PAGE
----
able. These decisions need to be made to ensure that the recovery is responsive to the needs of the community and to protect the health of workers and the public.

Another issue related to 9/11 was a dust plume that developed after the event. To determine the exposures, researchers reconstructed the event to understand how the plume may have affected workers’ and residents’ health. Modeling helped to decide where the second or tertiary cleanup needed to be done and ensured that everyone was taken into account. For example, workers and people at ground zero were the most affected. As a follow-up, the EPA’s Council of Environmental Quality Expert Technical Panel on the World Trade Center is planning a series of samplings to be done in Brooklyn, which was not initially captured.

With both 9/11 and Hurricane Katrina, a number of people were exposed to material in an environmental medium,

With both 9/11 and Hurricane Katrina, a number of people were exposed to material in an environmental medium.

—Paul Lioy

noted Lioy. The primary difference, however, was that with advance warning about the approaching hurricane, many potentially affected people were evacuated prior to landfall. The individuals who stayed behind were housed in the Superdome or on higher floors of buildings, which confined them in a small space and magnified rather than eliminated the problem of survival; it also increased the potential for infection and disease.

One of the lessons learned from 9/11 was that some exposures could not be measured because of the unexpected nature of the event and the lack of available trained personnel. The potential exposures could not be measured, and thus respiratory illnesses could only be estimated. The dust after 9/11 was very unusual. It was a complex mixture of toxins that individually may not have been harmful; however, synergistically they may prove to be problematic. A similar situation could appear in the post-Katrina region once the sediment dries and becomes dust. There might be multiple toxins and biological materials that act individually or synergistically to produce adverse health outcomes. It is therefore very important to characterize these toxins and materials well and ensure that when people go back to their homes and workplaces, they know what they may be exposed to so that they can protect themselves.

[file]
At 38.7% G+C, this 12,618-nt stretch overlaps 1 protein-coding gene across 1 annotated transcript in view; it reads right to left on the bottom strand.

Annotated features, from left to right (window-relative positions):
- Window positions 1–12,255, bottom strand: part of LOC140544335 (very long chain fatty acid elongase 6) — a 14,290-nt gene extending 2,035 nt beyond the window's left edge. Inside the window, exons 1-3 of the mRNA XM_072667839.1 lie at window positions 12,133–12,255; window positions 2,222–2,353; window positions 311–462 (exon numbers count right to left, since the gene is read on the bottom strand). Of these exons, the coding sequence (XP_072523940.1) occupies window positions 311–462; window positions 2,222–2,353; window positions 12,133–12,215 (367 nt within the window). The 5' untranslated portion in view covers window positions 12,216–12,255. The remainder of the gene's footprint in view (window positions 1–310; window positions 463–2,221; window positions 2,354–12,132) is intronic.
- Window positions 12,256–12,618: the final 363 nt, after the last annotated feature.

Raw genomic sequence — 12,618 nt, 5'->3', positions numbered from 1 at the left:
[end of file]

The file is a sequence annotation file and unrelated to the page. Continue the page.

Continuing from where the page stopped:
Air quality and water quality need to be monitored in the region affected by Hurricane Katrina, and it is important to focus on the right chemicals. Even though ozone is an important pollutant, measuring it as a primary air pollutant is ineffectual in terms of rehabitation. After 9/11, EPA measured many air pollutants, and it was satisfying to see the air quality improve as time went on, said Lioy. This trend is very important for populations who are thought to be at risk. In response to Hurricane Katrina, we need to ensure that the quality of the water

The National Academies of Sciences, Engineering, and Medicine
500 Fifth St. N.W. | Washington, D.C. 20001

Copyright © National Academy of Sciences. All rights reserved.
Terms of Use and Privacy Statement